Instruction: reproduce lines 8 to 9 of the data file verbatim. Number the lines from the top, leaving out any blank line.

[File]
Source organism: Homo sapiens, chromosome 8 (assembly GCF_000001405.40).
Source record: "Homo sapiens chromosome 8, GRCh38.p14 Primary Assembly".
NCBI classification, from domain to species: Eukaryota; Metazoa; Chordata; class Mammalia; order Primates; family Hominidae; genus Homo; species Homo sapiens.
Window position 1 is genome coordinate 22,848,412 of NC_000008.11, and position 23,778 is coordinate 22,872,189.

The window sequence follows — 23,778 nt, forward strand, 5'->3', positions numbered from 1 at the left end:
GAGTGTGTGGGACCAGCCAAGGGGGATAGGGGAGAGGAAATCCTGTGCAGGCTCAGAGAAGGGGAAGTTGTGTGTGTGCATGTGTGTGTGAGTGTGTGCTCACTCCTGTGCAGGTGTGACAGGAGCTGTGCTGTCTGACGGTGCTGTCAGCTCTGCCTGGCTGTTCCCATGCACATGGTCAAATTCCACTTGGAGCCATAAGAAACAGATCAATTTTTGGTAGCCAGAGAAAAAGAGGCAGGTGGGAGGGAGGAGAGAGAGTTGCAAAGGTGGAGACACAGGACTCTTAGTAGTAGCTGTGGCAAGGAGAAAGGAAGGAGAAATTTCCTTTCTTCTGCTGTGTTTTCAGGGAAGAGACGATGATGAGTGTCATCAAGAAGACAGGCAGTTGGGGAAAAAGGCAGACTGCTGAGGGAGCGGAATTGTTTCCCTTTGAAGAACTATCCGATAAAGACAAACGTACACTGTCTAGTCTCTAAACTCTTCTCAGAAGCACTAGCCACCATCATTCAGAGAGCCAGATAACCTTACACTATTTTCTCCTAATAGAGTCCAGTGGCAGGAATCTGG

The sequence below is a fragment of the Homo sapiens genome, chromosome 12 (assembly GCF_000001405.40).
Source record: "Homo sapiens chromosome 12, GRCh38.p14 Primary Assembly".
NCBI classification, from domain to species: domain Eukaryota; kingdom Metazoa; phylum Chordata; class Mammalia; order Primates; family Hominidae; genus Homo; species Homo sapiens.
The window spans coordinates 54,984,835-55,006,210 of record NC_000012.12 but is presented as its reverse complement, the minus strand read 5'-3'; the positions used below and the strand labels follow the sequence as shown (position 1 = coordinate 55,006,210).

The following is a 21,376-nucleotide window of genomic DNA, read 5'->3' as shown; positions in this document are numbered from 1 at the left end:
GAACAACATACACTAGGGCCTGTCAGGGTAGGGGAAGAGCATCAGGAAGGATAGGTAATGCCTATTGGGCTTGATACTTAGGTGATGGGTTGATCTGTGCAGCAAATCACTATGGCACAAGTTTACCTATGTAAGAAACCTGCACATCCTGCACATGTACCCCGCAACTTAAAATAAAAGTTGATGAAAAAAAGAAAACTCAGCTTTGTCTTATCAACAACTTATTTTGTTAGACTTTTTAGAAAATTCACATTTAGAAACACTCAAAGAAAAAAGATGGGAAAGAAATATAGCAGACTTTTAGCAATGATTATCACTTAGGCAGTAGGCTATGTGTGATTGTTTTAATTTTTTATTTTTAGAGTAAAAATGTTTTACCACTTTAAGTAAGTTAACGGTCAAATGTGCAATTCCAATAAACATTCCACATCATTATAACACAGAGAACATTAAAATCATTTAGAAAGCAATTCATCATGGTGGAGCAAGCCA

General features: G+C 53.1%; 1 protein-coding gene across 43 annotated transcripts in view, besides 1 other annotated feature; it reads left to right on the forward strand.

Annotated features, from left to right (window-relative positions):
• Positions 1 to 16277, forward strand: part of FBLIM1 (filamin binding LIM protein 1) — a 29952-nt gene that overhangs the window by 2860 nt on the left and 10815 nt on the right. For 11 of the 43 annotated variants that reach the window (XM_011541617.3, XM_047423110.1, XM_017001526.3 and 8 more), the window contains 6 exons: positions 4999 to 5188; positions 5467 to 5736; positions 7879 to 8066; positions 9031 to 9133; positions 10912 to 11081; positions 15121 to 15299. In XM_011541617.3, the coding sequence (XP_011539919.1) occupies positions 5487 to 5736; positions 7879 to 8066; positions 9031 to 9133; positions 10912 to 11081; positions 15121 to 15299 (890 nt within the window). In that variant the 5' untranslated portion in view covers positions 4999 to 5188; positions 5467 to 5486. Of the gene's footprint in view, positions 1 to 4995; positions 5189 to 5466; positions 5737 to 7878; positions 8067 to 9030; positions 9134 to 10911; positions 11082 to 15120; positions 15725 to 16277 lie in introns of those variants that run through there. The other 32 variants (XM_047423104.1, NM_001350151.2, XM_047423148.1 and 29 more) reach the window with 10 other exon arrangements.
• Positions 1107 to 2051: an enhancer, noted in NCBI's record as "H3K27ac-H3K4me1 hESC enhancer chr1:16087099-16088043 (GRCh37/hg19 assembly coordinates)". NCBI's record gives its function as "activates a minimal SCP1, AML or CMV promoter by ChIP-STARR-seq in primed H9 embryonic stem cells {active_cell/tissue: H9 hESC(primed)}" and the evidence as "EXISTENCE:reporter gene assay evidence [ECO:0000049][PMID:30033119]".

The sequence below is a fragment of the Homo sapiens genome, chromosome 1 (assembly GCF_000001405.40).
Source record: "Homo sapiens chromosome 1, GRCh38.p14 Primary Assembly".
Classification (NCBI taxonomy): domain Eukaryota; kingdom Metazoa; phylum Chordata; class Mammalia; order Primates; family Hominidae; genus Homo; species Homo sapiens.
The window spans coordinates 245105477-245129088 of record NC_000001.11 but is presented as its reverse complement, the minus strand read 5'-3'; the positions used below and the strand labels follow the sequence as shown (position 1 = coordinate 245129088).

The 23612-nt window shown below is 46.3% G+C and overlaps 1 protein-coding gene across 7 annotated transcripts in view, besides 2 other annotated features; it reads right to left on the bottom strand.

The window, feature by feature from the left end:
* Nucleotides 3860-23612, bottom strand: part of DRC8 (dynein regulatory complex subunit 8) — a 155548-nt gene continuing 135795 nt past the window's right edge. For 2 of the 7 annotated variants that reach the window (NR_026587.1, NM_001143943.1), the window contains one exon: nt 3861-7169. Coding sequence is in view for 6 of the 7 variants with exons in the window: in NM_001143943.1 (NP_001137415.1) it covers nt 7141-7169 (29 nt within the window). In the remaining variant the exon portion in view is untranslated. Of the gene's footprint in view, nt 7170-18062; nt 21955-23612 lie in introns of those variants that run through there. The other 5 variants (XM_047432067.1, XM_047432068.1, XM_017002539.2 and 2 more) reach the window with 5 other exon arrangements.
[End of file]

Source record: "Homo sapiens chromosome 12, GRCh38.p14 Primary Assembly".
NCBI classification, from domain to species: domain Eukaryota; kingdom Metazoa; phylum Chordata; class Mammalia; order Primates; family Hominidae; genus Homo; species Homo sapiens.